Comptoir Generale riffs on a colonial theme to serve African-inspired cocktails and large portions of cous cous and coconut milk lentil soup. The place buzzes in the summer, particularly on a Sunday evening with their film screenings. Le Mauri 7 and Chez Jeanette sit opposite one another on Rue de Strasbourg Saint Denis. On summer evenings, their terraces are full – usually with advertising types from the nearby offices of the ninth arrondissement. Over in the second arrondissement, Le Lockwood – opened by the same family of Sydney’s Pocket Bar and Stitch Bar serve damn-good coffee by day and cocktails by night.
Good coffee in Paris
When in Paris, do as the Parisians do. Until it comes to coffee. You might find it tastes no good – herein this article has you covered. Otherwise, take it from me. Telescopes, conveniently located in the first arrondissement, not too far from the Louvre or Jardin des Tuileries is a good place to start. You’ll enjoy the coffee: espresso, filter or latte as well as the Aesop soap in the bathroom.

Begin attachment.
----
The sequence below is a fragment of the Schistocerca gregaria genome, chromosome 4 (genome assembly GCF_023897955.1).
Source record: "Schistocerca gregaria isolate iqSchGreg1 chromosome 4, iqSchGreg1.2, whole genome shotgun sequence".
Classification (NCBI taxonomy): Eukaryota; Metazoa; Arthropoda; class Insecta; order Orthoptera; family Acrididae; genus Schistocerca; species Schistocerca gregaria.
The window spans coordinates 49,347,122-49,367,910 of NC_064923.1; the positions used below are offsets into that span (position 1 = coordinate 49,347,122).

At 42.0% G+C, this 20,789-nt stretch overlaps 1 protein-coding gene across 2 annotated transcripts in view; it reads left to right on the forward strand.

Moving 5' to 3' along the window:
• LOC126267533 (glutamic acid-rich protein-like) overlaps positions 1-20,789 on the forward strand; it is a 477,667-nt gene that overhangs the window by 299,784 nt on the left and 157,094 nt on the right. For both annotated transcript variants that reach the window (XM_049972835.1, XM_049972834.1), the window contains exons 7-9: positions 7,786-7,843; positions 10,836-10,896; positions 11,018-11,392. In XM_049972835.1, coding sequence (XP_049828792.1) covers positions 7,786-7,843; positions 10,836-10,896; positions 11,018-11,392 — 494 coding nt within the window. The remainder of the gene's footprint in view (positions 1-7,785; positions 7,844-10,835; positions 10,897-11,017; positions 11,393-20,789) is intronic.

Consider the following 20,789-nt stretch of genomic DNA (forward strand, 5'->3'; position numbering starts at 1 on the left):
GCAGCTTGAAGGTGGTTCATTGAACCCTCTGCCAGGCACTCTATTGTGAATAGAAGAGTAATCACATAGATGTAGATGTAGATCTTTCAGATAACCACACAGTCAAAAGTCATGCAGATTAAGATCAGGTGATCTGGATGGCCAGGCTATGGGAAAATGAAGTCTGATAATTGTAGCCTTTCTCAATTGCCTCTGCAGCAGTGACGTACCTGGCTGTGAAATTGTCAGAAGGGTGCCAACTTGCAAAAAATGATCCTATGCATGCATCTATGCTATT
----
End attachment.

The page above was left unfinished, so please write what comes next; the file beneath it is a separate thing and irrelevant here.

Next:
At Ten Belles on Rue de la Grange Aux Belles, near Canal St Martin, the navy windows open in the summer for those who want to sip their coffee in style. If you’re craving something savoury (I’m admittedly millennial), they do a spectacular avocado and bacon sandwich. Fragments, in the third, is a a beautiful space.
If you want some breakfast, head to Claus in the first, a Pintererst-worthy eatery with dippy eggs and pastries. Coutume, one of the first Parisian cafes with third-wave coffee, offers a great breakfast menu. But Holybelly is the place to brunch for an Australian: good coffee, eggs and – if you want – pancakes, in the buzzy tenth arrondissement.
Published 07 September, 2017